compete with each other. There will continue to be winners, losers and
high stakes exams. “Proficiency” and “progress” will be just as elusive.
Nothing will be put into place to help low income families. In addition
to keeping NCLB, he has introduced Race to the Top (RTTT), which
provides $4.3 billion in competitive grants to states that facilitate
the creation of charter and for-profit schools and that evaluate
teachers based on their students’ test scores.
Delusion #5: Testing & Standards Improve Schools & Make Teachers Accountable
is a red herring, a distraction from the most serious problems
affecting public education: underfunding and poverty. It also a big giveaway to test publishers
While testing makes these companies a lot of money, it does nothing to
improve accountability or quality. At best, a good test tells us what a
student knows, not how she learned it. More importantly, test scores correlate more strongly with social class than any othe...
including teacher quality, curriculum or school structure. 76% of
schools with low pass rates on the California High School Exit Exam
(CAHSEE) had at least 50% of their students receiving free or reduced
lunches. Similarly, 66% of California high schools with low graduation
rates had at least 40% of their students on free or reduced lunch, while
80% of high schools with high graduation rates had less than 20% of
their students on free or reduced lunch. A more effective means of
improving test scores and student achievement would be to improve
familial financial security.
Teachers are already held
accountable. They are evaluated regularly by administrators and, if
judged poorly, can be fired or required to undergo professional
development. In California, these evaluations are based on state
standards that are among the toughest in the U.S. They assess much more
than student achievement, like how well teachers communicate with
parents and students, create safe and effective learning environments,
and meet the needs of diverse students. A good teacher does all these
things, but may still have high failure rates on standardized exams if
working with economically disadvantaged students.
Delusion #6: The problem with Public Education is that it is run by the government
statement is the most honest criticism made by opponents of public
education. Public schools are free and one of the few areas of the
economy under direct community control. Parents and employees have
considerably more influence over how their schools are run than they do
over their local Walmart or McDonalds, at least they did before NCLB. By
bashing public education, critics hope to weaken unions and divert
public funds to private, for-profit education businesses. Multibillion
dollar foundations like Gates, Broad and Walton Family Foundations have
pumped millions into the creation of charter schools. Gates even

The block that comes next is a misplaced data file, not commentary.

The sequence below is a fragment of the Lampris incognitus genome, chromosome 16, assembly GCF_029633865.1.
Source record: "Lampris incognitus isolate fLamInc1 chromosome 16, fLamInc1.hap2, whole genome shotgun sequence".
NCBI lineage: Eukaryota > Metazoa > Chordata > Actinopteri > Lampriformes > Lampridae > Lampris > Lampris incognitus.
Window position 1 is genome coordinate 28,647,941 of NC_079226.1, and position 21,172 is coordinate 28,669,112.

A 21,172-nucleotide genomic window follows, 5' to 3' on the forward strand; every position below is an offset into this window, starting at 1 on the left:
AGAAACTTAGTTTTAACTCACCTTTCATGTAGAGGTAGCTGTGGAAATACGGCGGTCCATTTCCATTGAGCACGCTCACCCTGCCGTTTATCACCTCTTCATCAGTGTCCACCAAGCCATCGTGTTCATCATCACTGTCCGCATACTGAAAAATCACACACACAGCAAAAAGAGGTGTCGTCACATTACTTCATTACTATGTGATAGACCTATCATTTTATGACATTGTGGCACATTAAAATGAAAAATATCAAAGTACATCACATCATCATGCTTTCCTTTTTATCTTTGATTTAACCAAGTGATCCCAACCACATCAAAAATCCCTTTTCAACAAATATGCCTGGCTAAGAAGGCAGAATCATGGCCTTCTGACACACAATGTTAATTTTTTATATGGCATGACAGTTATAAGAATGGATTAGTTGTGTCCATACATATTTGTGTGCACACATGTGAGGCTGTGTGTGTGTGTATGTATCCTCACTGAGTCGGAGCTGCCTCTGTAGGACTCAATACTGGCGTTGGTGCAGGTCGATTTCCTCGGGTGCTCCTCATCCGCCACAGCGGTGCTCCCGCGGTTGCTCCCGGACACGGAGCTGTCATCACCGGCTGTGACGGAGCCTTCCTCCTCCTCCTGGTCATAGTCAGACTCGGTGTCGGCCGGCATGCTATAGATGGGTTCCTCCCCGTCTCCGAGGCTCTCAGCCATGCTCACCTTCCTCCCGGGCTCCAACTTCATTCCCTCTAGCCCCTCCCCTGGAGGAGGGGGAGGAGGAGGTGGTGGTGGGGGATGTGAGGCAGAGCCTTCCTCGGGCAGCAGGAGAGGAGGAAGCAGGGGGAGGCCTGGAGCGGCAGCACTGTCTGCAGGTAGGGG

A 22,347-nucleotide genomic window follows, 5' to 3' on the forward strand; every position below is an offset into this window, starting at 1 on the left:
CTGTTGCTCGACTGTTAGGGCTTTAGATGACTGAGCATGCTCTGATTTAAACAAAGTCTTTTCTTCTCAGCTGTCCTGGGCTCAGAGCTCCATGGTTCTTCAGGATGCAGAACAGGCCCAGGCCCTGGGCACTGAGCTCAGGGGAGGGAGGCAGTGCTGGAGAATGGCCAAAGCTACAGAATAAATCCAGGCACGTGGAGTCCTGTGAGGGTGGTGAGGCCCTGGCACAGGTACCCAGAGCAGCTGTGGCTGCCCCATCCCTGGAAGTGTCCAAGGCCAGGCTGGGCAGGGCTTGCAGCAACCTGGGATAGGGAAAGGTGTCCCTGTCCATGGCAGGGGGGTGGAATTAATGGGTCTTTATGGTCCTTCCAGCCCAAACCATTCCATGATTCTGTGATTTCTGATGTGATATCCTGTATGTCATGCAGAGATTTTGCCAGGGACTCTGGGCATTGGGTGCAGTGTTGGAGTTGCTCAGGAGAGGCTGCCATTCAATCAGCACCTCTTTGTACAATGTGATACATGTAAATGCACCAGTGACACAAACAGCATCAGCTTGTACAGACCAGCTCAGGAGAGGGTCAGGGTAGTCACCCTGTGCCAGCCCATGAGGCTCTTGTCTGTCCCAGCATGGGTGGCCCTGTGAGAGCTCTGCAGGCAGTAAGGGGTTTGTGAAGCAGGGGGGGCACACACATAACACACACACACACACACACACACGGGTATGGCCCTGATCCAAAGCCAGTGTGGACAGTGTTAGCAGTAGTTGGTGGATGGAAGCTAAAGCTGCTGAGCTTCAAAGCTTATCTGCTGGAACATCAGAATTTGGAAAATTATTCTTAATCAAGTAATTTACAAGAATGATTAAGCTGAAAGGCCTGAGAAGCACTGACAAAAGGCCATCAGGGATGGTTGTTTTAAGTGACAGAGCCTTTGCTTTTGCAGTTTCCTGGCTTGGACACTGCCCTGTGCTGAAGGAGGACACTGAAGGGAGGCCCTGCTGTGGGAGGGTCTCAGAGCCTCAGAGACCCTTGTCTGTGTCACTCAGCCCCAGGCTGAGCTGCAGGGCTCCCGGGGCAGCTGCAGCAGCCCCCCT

provided funding to states to hire consultants to write RTTT grants to
help them to create more charter schools. Charter school organizers make $400,000 per year
(compared with teachers, who make $30-80,000 per year).
Government is a compelling target, particularly when accused of
trampling individual rights and freedom. However, for the wealthy, every
attack on big government is an opportunity to lower their tax liability
and increase their personal wealth. Tax cuts for the wealthy often lead
to education cuts. However, even without tax cuts, the wealthy benefit
when money is diverted from social programs like education, that benefit
everyone, to entitlements like farm or oil subsidies, that benefit a
small, elite group. Furthermore, when government programs are made to
seem inept and wasteful, the corporate alternative starts to look
appealing, facilitating the transfer of wealth from tax payers to
Delusion 7: Charter Schools are More Effective Than Traditional Public Schools
schools perform no better than traditional public schools and often do
much worse. In 2004, the U.S. department of education found that 4th graders in charter schools did significantly worse in reading a...
Charter schools also tend to be much more segregated. Nearly 80% of
Latino and 70% of black charter school students are in schools that are
over 90% minority, nearly double the rate in traditional public schools.
In 2007, public school enrollment was 47% white, 22% black, 21%
Hispanic and 3% Asian. Private, religious school enrollment was 73%
white, 9% black, 12% Hispanic, 3% Asian, while private, secular school
enrollment was: 69% white, 11% black, 9% Hispanic, and 6% Asian. Poor students make up 40% of public schools, but only 17% of privat...
Delusion #8: Teachers unions protect bad teachers and block parental choice.
delusion implies that there are great numbers of rotten teachers in
need of discipline or dismissal, which is simply untrue. Unions do
provide legal services for members accused of misconduct. It is
important to note that in the contentious school environment, there are
often frivolous accusations made against teachers, who are entitled to
representation and defense. Most unions provide peer evaluation and
support to help struggling teachers grow professionally. Unions also
support beginning teacher mentor programs and professional development,
both of which have declined dramatically due to budget cuts, not union
obstructionism. Unions support tenure because it is a necessary
prerequisite for authentic collaboration between teachers and
administrators. Schools cannot function without open, honest input and
criticism by those who work with children. Without tenure, teachers can
be fired because administrators do not agree with their comments or
A second problem with this delusion is the assumption
that parents get to choose how their taxes are used. Teachers are
highly trained professionals who know how to do their job. Can you
imagine if people demanded “choice” for their police, fire and public
health protection? Parents do have the choice to have their children
excused from NCLB testing, and SHOULD, as a form of civil disobedience.
If enough parents do this, the charade will have to end.